Memory + Interfaces

PCIe 4.0 SerDes PHY

The Rambus PCI Express (PCIe) 4.0 SerDes PHY is designed to maximize interface speed in the difficult system environments found in high-performance computing. It is a low-power, area-optimized, silicon-proven IP designed with a system-oriented approach to maximize flexibility and ease integration for our customers. The PCIe 4 SerDes PHY supports PCIe 4.0, 3.0, and 2.0 and has full support for manufacturability.


Product Brief

How Rambus PCIe 4.0 Works

The Rambus PCIe 4.0 SerDes PHY is a high-performance serial link subsystem. Optimized for power in challenging, high-loss channels, our PCIe 4.0 PHYs are ideal for networking, storage and data center systems.

PCIe 4.0 SerDes PHY Subsystem Example

The PHYs come complete with a PMA hard macro that supports PCIe 4.0, 3.0, and 2.0 protocols and a physical coding sublayer (PCS) soft macro for PCIe that is PIPE4.2 compliant. They have a minimal set of broadside control and are configurable in x2, x4 and x8 lane configurations. This gives the PHYs improved flexibility and support for a wide range of applications. The PCIe 4.0 PHYs are rigorously tested through third party compliance testing and internal interoperability system testing.

In order to improve system margin and performance, our solution features transmit and receive equalization and full equalization adaptation. This ensures that data is recovered even in the presence of channel and system interference.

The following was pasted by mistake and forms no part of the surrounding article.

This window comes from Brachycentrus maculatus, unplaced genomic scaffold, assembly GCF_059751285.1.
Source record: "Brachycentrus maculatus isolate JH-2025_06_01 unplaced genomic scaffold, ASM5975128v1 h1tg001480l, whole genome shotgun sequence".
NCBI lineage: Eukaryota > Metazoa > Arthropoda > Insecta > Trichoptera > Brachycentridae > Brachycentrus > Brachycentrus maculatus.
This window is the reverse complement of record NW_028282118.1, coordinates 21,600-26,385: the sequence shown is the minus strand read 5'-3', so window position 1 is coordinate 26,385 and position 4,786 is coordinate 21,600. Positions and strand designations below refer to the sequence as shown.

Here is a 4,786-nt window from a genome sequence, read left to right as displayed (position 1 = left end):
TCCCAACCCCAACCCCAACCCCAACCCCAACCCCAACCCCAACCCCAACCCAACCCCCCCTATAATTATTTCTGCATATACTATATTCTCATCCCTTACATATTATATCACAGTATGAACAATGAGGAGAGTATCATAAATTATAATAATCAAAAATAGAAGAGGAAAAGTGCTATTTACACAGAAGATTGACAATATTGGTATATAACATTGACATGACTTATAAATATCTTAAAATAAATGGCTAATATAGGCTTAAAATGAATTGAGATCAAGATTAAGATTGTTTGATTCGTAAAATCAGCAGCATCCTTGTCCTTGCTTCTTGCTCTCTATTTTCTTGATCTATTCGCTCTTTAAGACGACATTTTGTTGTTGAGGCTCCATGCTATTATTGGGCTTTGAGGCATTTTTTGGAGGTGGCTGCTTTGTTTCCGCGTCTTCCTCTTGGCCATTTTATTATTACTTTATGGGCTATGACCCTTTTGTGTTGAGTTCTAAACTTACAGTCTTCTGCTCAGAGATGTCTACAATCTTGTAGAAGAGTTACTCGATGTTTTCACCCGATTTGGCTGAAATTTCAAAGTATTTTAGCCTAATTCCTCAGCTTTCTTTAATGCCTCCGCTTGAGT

Our PCIe 4 SerDes PHYs are available on TSMC, Global Foundry and Samsung process nodes.

Solution Offerings

Protocol Compatibility

ProtocolData Rate (Gbps)Application
PCIe 2.04High bandwidth peripherals and graphics cards
PCIe 3.08Enterprise solutions and chip to chip connectivity
PCIe 4.016Hyperscale data center and big data applications

SerDes Signal Integrity Challenges at 28Gbps and Beyond

Maintaining signal integrity has become increasingly difficult as data rates moves past 28Gbps to 56Gbps and beyond. Up to 28Gbps rates, NRZ is the preferred and standardized encoding scheme which consists of 1’s and 0’s. NRZ is also referred to as PAM2 (pulse amplitude modulation, 2-level), due to its two amplitude levels which contain 1 bit of information in every symbol. With serial data rates hitting 56 Gb/s per channel, signal impairments caused by increased bandwidth has prompted the high-speed serial data industry to adopt PAM4, or 4-level pulse amplitude modulation. For PAM4 signals, the baud rate equals one-half the bit rate and the Nyquist frequency equals one-fourth the bit rate. Compared to PAM2/NRZ, PAM4 cuts the bandwidth for a given data rate in half by transmitting two bits in each symbol. This allows engineers to double the bit rate in the channel without doubling the required bandwidth.

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Phase Interpolator-based CDR


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